The Blind Watchmaker: Why the Evidence of Evolution Reveals a Universe without Design (Reissued in 2006 and 1996)
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"The best general account of evolution I have read in recent years."―E. O. Wilson. With a new introduction.
Twenty years after its original publication, The Blind Watchmaker, framed with a new introduction by the author, is as prescient and timely a book as ever. The watchmaker belongs to the eighteenth-century theologian William Paley, who argued that just as a watch is too complicated and functional to have sprung into existence by accident, so too must all living things, with their far greater complexity, be purposefully designed. Charles Darwin’s brilliant discovery challenged the creationist arguments; but only Richard Dawkins could have written this elegant riposte. Natural selection―the unconscious, automatic, blind, yet essentially nonrandom process Darwin discovered―has no purpose in mind. If it can be said to play the role of a watchmaker in nature, it is the blind watchmaker in nature.
the adult. The same goes for antennapaedia in fruitflies and the many other so-called 'homeotic mutations'. This concludes my digression on macromutation and saltatory evolution. It was necessary, because the theory of punctuated equilibria is frequently confused with saltatory evolution. But it was a digression, because the theory of punctuated equilibria is the main topic of this chapter, and that theory in truth has no connection with macromutation and true saltation. The 'gaps' that
conversation between a real-life Darwinian and an extreme caricature of a Darwinian. Real-life. I wonder why bats didn't evolve wings like angels. You'd think that they could use a free pair of arms. Mice use their arms all the time for picking up food and nibbling it, and bats look terribly clumsy on the ground without arms. I suppose one answer might be that mutation never provided the necessary variation. There just never were any mutant ancestral bats that had wing buds sticking out of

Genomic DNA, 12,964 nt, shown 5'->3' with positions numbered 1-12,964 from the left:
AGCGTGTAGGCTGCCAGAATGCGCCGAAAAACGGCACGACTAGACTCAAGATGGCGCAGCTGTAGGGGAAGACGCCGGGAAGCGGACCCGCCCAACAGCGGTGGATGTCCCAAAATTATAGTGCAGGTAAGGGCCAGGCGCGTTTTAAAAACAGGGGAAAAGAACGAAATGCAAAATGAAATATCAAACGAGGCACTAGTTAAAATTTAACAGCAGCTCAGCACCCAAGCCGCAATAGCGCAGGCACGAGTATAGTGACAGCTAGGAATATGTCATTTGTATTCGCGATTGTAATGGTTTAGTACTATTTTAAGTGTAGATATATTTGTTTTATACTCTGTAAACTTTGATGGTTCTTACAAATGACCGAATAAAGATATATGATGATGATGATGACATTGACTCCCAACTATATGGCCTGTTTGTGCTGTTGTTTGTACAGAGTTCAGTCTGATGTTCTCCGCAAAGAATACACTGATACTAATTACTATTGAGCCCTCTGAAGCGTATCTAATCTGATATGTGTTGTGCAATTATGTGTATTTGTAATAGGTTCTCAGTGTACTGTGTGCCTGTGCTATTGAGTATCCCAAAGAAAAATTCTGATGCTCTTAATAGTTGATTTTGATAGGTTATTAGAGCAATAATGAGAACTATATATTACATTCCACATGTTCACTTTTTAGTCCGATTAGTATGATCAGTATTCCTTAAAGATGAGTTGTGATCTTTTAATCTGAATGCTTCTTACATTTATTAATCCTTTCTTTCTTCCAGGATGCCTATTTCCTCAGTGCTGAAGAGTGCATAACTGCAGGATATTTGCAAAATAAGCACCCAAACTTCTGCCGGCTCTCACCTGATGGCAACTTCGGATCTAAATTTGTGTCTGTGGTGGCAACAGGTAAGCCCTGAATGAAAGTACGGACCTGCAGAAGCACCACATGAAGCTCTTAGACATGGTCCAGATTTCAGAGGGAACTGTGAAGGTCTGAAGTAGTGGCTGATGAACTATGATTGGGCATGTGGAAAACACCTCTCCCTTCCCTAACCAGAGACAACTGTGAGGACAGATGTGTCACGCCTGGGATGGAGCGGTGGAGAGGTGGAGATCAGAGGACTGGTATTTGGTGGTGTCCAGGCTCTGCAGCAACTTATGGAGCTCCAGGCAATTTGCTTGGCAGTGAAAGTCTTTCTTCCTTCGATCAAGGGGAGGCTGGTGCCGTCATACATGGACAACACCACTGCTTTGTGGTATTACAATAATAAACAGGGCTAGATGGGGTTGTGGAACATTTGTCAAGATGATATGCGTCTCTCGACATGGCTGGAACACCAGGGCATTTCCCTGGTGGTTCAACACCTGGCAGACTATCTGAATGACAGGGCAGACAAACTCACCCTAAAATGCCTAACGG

probable turn out to be wrong by many orders of magnitude. Our •well-tuned apparatus of scepticism and subjective probability-theory misfires by huge margins, because it is tuned - ironically, by evolution XVI Preface itself - to work within a lifetime of a few decades. It requires effort of the imagination to escape from the prison of familiar timescale, an effort that I shall try to assist. A third respect in which our brains seem predisposed to resist Darwinism stems from our great
Blind humans frequently leam to make use of these echoes. A rudimentary version of such a skill in ancestral mammals would have provided ample raw material for natural selection to build upon, leading up by gradual degrees to the high perfection of bats. Five per cent vision is better than no vision at all. Five per cent hearing is better than no hearing at all. Five per cent flight efficiency is better than no flight at all. It is thoroughly believable that every organ or apparatus that we
strings of DNA text that are identical. When the information in a computer memory has been read from a particular location, one of two things may happen to it. It can either simply be written somewhere else, or it can become involved in some 'action'. Being written somewhere else means being copied. We have already seen that DNA is readily copied from one cell to a new cell, and that chunks of DNA may be copied from one individual to another individual, namely its child. 'Action' is more